Digging In The Big Pile Of Predictions

Bonnie brought something to my attention recently, a lovely blog post (http://www.kickerstudio.com/blog/2009/02/atts-you-will-ads-15-years-later/) on how an AT&T add over 15 years old predicted a lot of our current technologies.  It’s well worth a read because it will make you think.

As soon as I heard about the article I thought about other predictions that I’ve seen made over the years and indeed decades, and the predictions I’d made.  For instance I recall some two decades ago when I first saw electronic publishing for professional journals, predicted how that would be the future, and pretty much promptly forgot about it (and had one of my co-workers point it out).

It probably doesn’t take much for us to dig up all sorts of old attempts to predict the future, from fiction to sober analysis, from wild theories to drunken wisdom.  Looking at this AT&T add, looking at my own attempts, I’d like to propose something.

As we know predicting the future is helpful, as we know looking at trends is important.  For professional geeks like us it’s part of our careers as well.

So let me humbly suggest that we may want to look back on the huge heap of predictions in our past to see what we can learn.  If an AT&T ad relegated to obscurity can predict so much, what are we missing?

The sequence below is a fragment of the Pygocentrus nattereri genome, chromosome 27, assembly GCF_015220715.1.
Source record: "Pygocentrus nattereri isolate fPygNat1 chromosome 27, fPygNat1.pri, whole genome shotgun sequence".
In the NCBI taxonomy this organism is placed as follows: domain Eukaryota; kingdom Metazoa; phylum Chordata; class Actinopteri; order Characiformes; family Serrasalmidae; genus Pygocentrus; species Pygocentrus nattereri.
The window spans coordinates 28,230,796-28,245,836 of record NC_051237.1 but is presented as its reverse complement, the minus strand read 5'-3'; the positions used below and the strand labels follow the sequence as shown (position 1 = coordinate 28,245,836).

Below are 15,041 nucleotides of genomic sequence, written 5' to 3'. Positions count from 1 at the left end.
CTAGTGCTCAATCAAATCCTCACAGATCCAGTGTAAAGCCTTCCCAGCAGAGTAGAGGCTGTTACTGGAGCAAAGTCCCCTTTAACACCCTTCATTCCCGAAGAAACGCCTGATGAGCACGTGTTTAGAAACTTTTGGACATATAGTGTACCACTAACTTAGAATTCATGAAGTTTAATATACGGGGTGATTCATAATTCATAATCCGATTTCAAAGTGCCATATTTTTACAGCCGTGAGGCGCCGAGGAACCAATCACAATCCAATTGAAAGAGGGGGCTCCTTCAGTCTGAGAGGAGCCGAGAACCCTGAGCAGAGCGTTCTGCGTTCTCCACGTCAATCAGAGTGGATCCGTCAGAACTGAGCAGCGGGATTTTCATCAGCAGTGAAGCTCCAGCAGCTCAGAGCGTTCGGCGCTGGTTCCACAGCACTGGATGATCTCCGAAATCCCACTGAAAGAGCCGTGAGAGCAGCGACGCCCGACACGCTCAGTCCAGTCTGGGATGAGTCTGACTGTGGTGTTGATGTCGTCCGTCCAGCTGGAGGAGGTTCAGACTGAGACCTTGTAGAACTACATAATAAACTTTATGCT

I don’t suggest this sarcastically or casually.  I myself learn a lot about the effect of internet technology by examining the effect of print and literacy on cultures centuries old.  I find at times that distance helps us predict easier, gives us clearer perspective, and gives us some separation from current events that may cloud our vision.

So what’s your favorite predictions of the past that surprised you?  Old ideas forgotten or not thought of for awhile?  What old lessons are new?

For me:

  1. I recall from reading a book on printing in China centuries ago that noted how language changed to fit printing – which reminds me a lot about how language change in the internet age. (the same reading also was insightful on how specialist skillets affect technology).
  2. Star Trek’s PADDs.  They were just iPads basically.  The resemblance is creepy, amusing, and insightful.  It also told us something about what we wanted, but it took the iPad to remind us we wanted it.

Now, when you look at these predictions, what do they tell you about the economy and your career . . .

– Steven Savage

Steven Savage is a Geek 2.0 writer, speaker, blogger, and job coach.  He blogs on careers at http://www.fantopro.com/, nerd and geek culture at http://www.nerdcaliber.com/, and does a site of creative tools at http://www.seventhsanctum.com/. He can be reached at https://www.stevensavage.com/.